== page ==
You are not alone in your nerves.  Performing takes practice and continuing to push yourself to the stage is the only way to master it.  As Taylor Swift said, “Being fearless isn’t being a hundred percent not fearful, it’s being terrified but you jump anyways.”

VIP Packages – Are They Really Worth It?

VIP-ticketWhen I was a kid, I would have died if my parents got me VIP tickets to a concert.  Then again, how many of your are embarrassed of what your first concert was as a kid?  Not me, I got to see the Piano Man (Billy Joel) and Sir Elton John.  I can say my first concert was far from embarrassing and we had killer seats on the floor.  Anyway, I’m not talking about concert tickets, I am talking about those little add on VIP packages that are outrageously expensive and personally every time I have purchased one I have been disappointed.  At a VIP package event, the managers herd you like cattle to get in line and get a picture taken, sometimes there are weird rules like you can’t put your arms around the perform for the picture so basically you all look like stiff dolls posing for a promotional toy commercial, they play one acoustic song for the group, and then you get a t-shirt, a laminated ticket, and possibly some other merchandise.  If I wanted merchandise I would just buy it and not spend $200 on a VIP Package.

So are there any benefits to the VIP package?  Only if the people who bought the VIP tickets are insanely entertaining.  First you have the older ladies that think they are still 20 but they are really 40 and have kids.  These ladies are usually plastered before the acoustic song is even played and they usually don’t follow the rules that are enforced by the manager.  The road manager doesn’t even fight it he just allows them to do what they want because how can you really fight with a drunk person?  Second you have those moms that bought their daughter(s) the VIP tickets as a birthday present, but they have no idea what type of music the group plays.  Then when that really inappropriate song comes on their face usually says everything you have been thinking.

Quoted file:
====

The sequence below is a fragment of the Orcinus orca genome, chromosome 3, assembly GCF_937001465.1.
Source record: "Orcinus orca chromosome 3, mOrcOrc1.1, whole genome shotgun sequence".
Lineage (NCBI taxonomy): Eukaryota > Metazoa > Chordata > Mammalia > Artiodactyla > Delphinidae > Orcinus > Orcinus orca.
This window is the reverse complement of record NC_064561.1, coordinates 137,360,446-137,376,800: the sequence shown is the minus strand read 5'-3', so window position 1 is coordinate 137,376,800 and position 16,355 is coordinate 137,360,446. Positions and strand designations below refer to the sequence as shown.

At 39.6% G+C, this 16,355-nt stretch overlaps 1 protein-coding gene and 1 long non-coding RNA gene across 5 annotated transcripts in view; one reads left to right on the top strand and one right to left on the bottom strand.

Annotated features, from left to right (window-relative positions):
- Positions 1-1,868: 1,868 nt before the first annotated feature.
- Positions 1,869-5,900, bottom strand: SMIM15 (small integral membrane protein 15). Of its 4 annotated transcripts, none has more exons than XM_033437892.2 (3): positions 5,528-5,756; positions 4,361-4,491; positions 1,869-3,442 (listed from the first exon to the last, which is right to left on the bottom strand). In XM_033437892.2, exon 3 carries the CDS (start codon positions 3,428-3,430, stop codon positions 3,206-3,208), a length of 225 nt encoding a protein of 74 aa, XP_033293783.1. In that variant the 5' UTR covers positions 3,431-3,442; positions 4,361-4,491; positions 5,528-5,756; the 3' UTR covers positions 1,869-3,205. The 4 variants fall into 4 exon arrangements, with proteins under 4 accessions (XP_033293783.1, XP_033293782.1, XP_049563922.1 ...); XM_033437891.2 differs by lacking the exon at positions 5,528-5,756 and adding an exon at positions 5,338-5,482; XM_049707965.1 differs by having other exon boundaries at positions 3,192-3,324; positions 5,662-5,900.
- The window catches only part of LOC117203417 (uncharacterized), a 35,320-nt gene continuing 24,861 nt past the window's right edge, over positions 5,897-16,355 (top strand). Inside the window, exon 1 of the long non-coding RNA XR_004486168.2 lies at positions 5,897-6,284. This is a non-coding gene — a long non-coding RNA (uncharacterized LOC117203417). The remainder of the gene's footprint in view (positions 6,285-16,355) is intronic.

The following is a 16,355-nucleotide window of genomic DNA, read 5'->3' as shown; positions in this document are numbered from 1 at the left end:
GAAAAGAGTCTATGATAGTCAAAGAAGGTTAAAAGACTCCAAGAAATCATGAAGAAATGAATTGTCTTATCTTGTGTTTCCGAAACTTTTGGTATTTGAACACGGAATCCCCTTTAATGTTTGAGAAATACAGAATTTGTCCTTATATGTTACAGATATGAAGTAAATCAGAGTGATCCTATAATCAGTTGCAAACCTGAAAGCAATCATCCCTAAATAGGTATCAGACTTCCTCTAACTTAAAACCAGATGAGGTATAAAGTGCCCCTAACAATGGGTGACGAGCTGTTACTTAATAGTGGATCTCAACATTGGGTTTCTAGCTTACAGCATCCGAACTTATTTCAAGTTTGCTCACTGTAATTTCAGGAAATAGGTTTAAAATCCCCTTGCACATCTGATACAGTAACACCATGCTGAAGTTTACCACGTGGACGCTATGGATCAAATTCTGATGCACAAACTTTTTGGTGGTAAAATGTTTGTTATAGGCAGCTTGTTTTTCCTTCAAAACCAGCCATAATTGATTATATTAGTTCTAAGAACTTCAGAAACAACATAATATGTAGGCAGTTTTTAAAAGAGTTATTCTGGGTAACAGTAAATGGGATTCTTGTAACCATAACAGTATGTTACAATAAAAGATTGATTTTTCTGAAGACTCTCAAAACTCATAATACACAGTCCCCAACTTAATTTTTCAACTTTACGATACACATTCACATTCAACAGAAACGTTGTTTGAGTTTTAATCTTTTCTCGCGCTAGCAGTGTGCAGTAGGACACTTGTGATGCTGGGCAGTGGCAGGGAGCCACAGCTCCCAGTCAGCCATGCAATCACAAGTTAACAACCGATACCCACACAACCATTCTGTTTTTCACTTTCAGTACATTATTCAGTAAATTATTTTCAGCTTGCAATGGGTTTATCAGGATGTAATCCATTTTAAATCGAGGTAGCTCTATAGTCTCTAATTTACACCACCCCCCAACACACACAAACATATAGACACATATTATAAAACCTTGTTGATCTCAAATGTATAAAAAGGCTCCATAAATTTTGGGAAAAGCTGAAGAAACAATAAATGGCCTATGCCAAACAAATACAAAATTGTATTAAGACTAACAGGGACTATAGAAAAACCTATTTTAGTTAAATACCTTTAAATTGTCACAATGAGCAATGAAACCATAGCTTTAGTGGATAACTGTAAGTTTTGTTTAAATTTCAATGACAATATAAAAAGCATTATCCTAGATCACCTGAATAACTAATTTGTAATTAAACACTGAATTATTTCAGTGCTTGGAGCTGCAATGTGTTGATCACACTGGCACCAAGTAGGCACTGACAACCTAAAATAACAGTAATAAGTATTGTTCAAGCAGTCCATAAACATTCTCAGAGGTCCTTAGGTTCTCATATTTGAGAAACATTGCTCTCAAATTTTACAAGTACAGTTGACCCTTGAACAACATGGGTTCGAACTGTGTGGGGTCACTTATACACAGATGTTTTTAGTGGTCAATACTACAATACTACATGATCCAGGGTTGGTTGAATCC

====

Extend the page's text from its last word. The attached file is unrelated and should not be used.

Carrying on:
With physical and digital album sales plummeting, 360 contract deals becoming the norm in the business, and streaming becoming the more popular way to experience music, artists are starting to have to become more inventive with how they are connecting with their fans.  In my opinion VIP events are the perfect way to do that, but they aren’t utilized properly.  Of course social media is a great way to keep your fans interested in lull time while the artist is recording a new album or prepping for a large national or international tour, but VIP events are a way to connect to your fans on a more personal level.